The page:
The conventional wisdom runs something like this. The process of raising capital is time-consuming and stressful. It diverts the attention of managers from more important matters, such as driving product development or making sales. Ideally, every funding round should provide a financial runway of 15 to 18 months to allow teams to get on with their day jobs rather than spending all their time worrying about what would happens should the money runs out.
Andrew Jenkins doesn’t necessarily agree. A co-founder of venture capital fund, Conviction VC, he is a proponent of an investment strategy based on milestones. Rather than providing early-stage businesses with a large amount of capital upfront, his fund invests smaller amounts on a regular basis, with the release of additional capital triggered by the companies in question hitting their revenue targets. This could mean new funding events every year.
So other than helping Conviction VC to manage its own risk, is this approach to funding a good idea for founders? When I spoke to Jenkins in the dying days of January 2023, I was keen to get his take on why milestone investing might be founder friendly.
The Long Haul
Jenkins, originally an asset manager, began his VC career with an investment in email management and cybersecurity company Mimecast back in 2001. As he explains, his approach was to create a syndicate of investors that would support the business over the long term. “The journey with Mimecast lasted 17 years,” he says.
Conviction VC itself was created – or formalized – in 2017 with Jeremy Middleton as co-founder. To date, it has invested in more than 20 companies with a focus on software-as-a-service in the business-to-business market.
The company’s thesis originates in the Mimecast investment. Not only did that provide Jenkins with first-hand experience of how a cloud-based business can be grown successfully, it also led him to conclude that SaaS businesses are eminently scalable. “If you can dominate in one market it is very easy to roll that out internationally,” he says.
The Mimecast experience also helped to formulate the milestone investment strategy for Conviction VC.
Smaller Funding Rounds – A Good Idea?
“We like to do small funding rounds. We invest for 12 months and then we will invest again as long as the company hits the numbers,” he says.
Jenkins stresses that Conviction VC puts founders first. But doesn’t the process of locking early-stage businesses into short runways actually achieve the opposite? I put it to Jenkins that it might simply create constant stress.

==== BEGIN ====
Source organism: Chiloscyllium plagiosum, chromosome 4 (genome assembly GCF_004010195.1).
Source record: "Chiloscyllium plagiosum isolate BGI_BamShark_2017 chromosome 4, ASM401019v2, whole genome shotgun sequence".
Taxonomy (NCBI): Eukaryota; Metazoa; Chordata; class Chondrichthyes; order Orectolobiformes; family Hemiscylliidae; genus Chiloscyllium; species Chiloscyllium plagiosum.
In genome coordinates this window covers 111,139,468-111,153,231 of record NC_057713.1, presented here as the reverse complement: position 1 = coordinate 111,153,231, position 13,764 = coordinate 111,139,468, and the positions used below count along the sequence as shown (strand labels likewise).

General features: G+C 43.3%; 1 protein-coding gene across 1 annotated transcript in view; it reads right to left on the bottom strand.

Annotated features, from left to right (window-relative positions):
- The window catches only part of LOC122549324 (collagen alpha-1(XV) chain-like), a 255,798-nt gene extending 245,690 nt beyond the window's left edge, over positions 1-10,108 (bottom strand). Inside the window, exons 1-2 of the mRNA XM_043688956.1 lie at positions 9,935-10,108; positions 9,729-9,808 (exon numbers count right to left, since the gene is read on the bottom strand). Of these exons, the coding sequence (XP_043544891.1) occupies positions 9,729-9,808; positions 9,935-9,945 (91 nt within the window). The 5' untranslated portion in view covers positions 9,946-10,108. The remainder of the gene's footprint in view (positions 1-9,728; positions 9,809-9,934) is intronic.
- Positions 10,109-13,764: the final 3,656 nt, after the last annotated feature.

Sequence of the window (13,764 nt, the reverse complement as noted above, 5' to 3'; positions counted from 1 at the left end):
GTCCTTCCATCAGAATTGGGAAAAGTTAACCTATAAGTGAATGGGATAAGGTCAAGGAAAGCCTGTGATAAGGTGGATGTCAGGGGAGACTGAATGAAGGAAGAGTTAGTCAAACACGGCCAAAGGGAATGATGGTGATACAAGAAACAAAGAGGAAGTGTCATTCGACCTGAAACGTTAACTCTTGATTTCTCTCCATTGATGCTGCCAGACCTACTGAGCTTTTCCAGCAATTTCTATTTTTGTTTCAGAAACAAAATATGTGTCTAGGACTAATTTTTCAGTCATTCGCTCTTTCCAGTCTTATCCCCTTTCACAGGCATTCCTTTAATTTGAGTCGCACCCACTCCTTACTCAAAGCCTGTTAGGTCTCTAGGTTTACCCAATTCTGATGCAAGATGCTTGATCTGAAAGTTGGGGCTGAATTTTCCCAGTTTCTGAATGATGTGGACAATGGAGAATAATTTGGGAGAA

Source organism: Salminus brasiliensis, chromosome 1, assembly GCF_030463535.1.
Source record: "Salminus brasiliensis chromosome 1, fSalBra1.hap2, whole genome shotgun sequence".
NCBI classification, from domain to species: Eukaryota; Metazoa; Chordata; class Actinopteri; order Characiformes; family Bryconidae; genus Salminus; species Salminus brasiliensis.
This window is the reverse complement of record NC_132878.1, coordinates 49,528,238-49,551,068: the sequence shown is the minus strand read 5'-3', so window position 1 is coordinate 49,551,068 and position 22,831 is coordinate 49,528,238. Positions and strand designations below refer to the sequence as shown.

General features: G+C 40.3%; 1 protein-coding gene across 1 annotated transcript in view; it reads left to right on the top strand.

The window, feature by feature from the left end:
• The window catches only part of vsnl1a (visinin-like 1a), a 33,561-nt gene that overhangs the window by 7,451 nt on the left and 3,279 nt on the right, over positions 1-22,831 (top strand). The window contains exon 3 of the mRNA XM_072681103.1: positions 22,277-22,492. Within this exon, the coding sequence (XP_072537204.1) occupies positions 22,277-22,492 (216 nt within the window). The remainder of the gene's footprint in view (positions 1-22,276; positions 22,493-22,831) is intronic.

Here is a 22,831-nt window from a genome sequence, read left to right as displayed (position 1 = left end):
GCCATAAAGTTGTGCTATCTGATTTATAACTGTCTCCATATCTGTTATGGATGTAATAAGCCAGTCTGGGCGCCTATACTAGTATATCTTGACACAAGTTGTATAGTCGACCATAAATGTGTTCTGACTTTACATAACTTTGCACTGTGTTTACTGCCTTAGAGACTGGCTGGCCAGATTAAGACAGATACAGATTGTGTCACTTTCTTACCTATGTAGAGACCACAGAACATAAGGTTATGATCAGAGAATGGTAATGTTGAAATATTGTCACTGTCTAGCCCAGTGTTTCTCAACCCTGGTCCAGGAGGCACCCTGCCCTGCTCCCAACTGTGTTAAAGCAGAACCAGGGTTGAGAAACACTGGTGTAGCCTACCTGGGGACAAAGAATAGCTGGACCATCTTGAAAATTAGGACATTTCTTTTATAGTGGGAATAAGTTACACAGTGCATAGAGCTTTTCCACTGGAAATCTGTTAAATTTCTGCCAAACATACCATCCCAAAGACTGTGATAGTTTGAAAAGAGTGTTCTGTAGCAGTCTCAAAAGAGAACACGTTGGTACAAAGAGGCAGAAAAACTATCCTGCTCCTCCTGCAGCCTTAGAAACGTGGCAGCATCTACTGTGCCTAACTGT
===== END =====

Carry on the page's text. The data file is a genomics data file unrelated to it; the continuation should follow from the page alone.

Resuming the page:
It depends on the company and its situation, he says. Jenkins stresses that Conviction VCs portfolio companies are post-revenue. They are making money now, rather than investing in the development of technology that might pay off at some point in the future. The latter, he says, do require investments with longer runaways. But in the case of post-revenue companies, the dynamic is different. Because Conviction knows its portfolio and how the companies within it are performing, it will continue to invest when new funds are needed. The investment process isn’t protracted.
“With post-revenue companies, you don’t need to roll the dice and go for a massive revenue raise.”
Holding On To Equity
But is that necessarily a positive? Well, Jenkins argues that founders can get locked into a scenario where they surrender more equity is necessary and find themselves with valuations that – as he puts it – they have to grow into. “That can be dangerous,” he says. Smaller investments – which may begin with a convertible loan arrangement – keep the equity in the hands of the founders, at least initially.
Of course, there are always decisions to be made about these matters and convertible loan arrangements have their pros and cons. The bigger point is, perhaps, that Conviction says its approach to investment facilitates long term – “patient” finance when required.
To date, Conviction has invested more than $100 million. Current portfolio companies include cyber security business Culture AI and CreativeX a platform that applies AI to to the management of brand collateral.
As a point of principle, Jenkins says he would encourage founders to start their journey with money from “friends and family” before perhaps moving on to a convertible loan deal ( debt convertible to shares). Success at these stages will make it easier to negotiate equity deals at a later stage.
I spoke to Jenkins at a time when there are some -hopefully – short-term question markets hanging over the VC investment space both here in the UK and globally.
According to the latest KPMG Venture Pulse report, 2022 was not a vintage year. In the third quarter, global investment fell to $45 billion compared with $76 billion in the previous three-month period. It was, apparently, a similar story across all major jurisdictions. Looking ahead, the report warns that as investors become more conservative, Seed and Series A-stage companies are likely to struggle to find investment. A good time, for startups to consider alternative strategies.